Mirror Asks

by The Dartmouth Staff | 4/10/19 2:00am

by Samantha Burack / The Dartmouth

What's your blueprint for success?

Sarah Alpert ’21: Planners and proactivity. By keeping organized, I not only get my work done, but I also feel like I can pull the different threads of my life together and not be overwhelmed by all the different responsibilities I have on campus.

Yuna Kim ’22: My Moleskine notebook! It has my entire schedule, so many to-do lists and all the crazy ideas that pop up in my head throughout the day.

Eliza Jane Schaeffer ’20: I don’t think there’s any such thing. 

Novi Zhukovsky ’22: Strong coffee.

Josephine Kim ’UG: Be the genuine friend I want, begin with knowledge, but leave it for wisdom.

Claire Callahan ’22: A confident attitude that cheers on other people’s successes.

What's your favorite building on campus?

SA: Sanborn Library

YK: The first building that comes to mind is Rauner. It’s absolutely gorgeous with all the natural light flooding in, and it’s definitely my favorite place to study, especially on a sunny day.

EJS: The Current Periodicals Room in Baker-Berry.

NZ: Sanborn.

JK: Sanborn reading room.

CC: Sanborn.

How have you gone about designing your Dartmouth experience?

SA: I didn’t really design it. In fact, I’ve changed my Dartmouth experience pretty drastically from year to year. Freshman year, I was part of the Wind Ensemble, so I spent much of my time rehearsing in the Hop. I also thought I was going to be a Chinese major. Sophomore year, I quit Wind Ensemble and joined The Dartmouth and other organizations, and I switched academic gears from Chinese to English. For me, Dartmouth hasn’t been about designing a concrete academic or extracurricular plan, calculated to get me the right job after graduation. I’m just doing what I enjoy, and that seems to change from term to term.

YK: In college, I really wanted to focus on what I value most, so a lot of my time at Dartmouth is centered around doing things that make me happy, like practicing yoga, taking classes I love and making time in my D-plan to study abroad in places like Spain and France.

EJS: It’s definitely been a process of trial and error. I really like the Michelangelo quote, “Just chip away the stone that doesn’t look like David.”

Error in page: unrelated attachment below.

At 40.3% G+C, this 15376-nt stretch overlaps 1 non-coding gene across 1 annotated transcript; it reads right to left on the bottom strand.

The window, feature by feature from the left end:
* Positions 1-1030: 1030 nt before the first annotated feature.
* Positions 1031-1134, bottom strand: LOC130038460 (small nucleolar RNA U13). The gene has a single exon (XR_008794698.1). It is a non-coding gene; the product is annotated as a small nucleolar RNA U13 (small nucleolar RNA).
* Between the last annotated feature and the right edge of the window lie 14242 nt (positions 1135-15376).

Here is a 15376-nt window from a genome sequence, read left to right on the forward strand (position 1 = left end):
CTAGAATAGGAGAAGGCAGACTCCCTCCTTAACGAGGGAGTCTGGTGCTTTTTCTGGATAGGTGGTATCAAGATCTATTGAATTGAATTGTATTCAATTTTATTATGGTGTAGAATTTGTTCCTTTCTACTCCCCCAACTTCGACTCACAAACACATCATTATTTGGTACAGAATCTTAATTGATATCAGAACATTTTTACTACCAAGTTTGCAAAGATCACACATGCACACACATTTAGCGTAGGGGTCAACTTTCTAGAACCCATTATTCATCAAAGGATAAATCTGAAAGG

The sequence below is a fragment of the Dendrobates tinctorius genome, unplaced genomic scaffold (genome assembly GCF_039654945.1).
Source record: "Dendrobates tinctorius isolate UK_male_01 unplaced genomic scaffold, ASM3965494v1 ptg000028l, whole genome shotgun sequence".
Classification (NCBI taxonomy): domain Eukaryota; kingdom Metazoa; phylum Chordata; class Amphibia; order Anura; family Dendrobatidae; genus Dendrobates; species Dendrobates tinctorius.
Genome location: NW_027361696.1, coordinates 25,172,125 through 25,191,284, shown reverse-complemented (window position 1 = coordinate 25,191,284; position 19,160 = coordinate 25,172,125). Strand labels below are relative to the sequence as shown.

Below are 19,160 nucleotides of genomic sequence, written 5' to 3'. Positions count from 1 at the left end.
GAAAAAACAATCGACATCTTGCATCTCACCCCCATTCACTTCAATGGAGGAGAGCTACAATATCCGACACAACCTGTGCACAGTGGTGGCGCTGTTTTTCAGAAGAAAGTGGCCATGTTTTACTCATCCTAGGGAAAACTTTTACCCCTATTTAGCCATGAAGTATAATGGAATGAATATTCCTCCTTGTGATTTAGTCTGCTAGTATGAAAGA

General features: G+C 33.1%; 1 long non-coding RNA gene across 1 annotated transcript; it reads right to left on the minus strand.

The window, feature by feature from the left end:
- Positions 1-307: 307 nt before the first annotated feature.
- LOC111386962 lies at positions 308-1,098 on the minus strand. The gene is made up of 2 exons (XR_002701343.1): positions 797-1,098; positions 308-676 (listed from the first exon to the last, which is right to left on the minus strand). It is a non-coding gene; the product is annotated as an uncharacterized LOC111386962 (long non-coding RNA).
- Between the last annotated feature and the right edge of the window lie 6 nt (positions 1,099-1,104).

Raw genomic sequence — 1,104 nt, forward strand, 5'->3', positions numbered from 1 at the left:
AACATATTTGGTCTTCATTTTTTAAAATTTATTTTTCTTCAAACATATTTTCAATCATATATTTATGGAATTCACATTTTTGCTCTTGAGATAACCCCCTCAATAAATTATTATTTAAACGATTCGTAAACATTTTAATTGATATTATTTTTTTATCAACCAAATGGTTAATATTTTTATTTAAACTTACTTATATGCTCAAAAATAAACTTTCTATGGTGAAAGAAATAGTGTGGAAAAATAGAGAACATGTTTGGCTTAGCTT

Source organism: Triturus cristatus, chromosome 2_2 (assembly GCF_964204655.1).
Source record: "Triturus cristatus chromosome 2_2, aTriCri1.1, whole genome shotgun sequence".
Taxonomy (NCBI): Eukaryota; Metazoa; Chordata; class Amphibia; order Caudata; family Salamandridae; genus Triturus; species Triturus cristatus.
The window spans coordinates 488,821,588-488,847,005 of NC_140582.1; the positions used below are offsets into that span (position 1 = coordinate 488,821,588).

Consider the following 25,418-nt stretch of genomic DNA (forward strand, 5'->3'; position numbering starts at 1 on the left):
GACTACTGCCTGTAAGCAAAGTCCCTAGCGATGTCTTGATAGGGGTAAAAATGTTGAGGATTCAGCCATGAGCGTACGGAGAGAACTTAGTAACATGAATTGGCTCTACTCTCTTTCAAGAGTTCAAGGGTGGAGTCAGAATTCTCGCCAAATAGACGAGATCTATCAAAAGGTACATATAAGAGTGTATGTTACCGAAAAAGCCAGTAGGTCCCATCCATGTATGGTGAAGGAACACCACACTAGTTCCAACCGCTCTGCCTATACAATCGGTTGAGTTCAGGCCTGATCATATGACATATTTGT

NZ: Still figuring that one out!

JK: Do something new, and meet new friends every term. 

CC: I found out what I was passionate about and looked for the best classes and professors. I found a community where the people made me feel comfortable and committed to it fully.

Design your ideal coffee order:

SA: Dark roast, no room. 

YK: Iced hazelnut coffee with a splash of almond milk.

EJS: Soy cappuccino, two Splendas, extra cinnamon.

NZ: Medium almond milk latte.

JK: Double shot Italian expresso, steamed oat milk, cinnamon, nutmeg and cocoa powder.

CC: Iced almond milk latte with extra ice and a mocha shot.

How do you decorate your room on campus?

SA: I have this tapestry from Urban Outfitters, which sounds basic, but it’s actually a painting by an artist named KT Smail. It’s basically a giant picture of a girl’s face, extending to a rogue nipple at the bottom. Other than that, I have the usual photographs of friends and family and twinkle lights above my bed.

YK: Lots and lots of pictures of friends I’ve made here and ones from back home. Also, I love adorning my walls with posters from our local poster store right here in Hanover.

EJS: The most prominent decorative feature of my room is probably the Kentucky flag hanging on my wall. It reminds me of home.

NZ: String lights, posters, fuzzy pillows and pictures of friends and family.

JK: Keeping it simple is keeping it real. 

CC: A colorful tapestry, Christmas lights and photos.

Why do you think design is important?

SA: Because aesthetics matter at least as much as anything else in life. We all notice the world around us, and we want it to be as beautiful as possible. That’s the aim of all art — to draw beauty out of the ordinary. The design of everyday buildings and objects forms our experience of beauty in the world each day.

YK: Design is people’s first interaction with anything and everything they encounter in the world, whether they realize it or not. Good design goes happily unnoticed, but bad design sticks out like a sore thumb. Design is the glue that holds together and elevates any human experience.

EJS: The word “design” implies intention. I think it’s important to be intentional about how you parse out your time and attention.

NZ: Design is a reflection of our own creativity and ingenuity.

JK: Humans are both creation and creators, so design is how we express our identities.

CC: Physical spaces allow us to relax and have privacy in a comfortable, homey space. Planning and designing our futures give us structure and goals.

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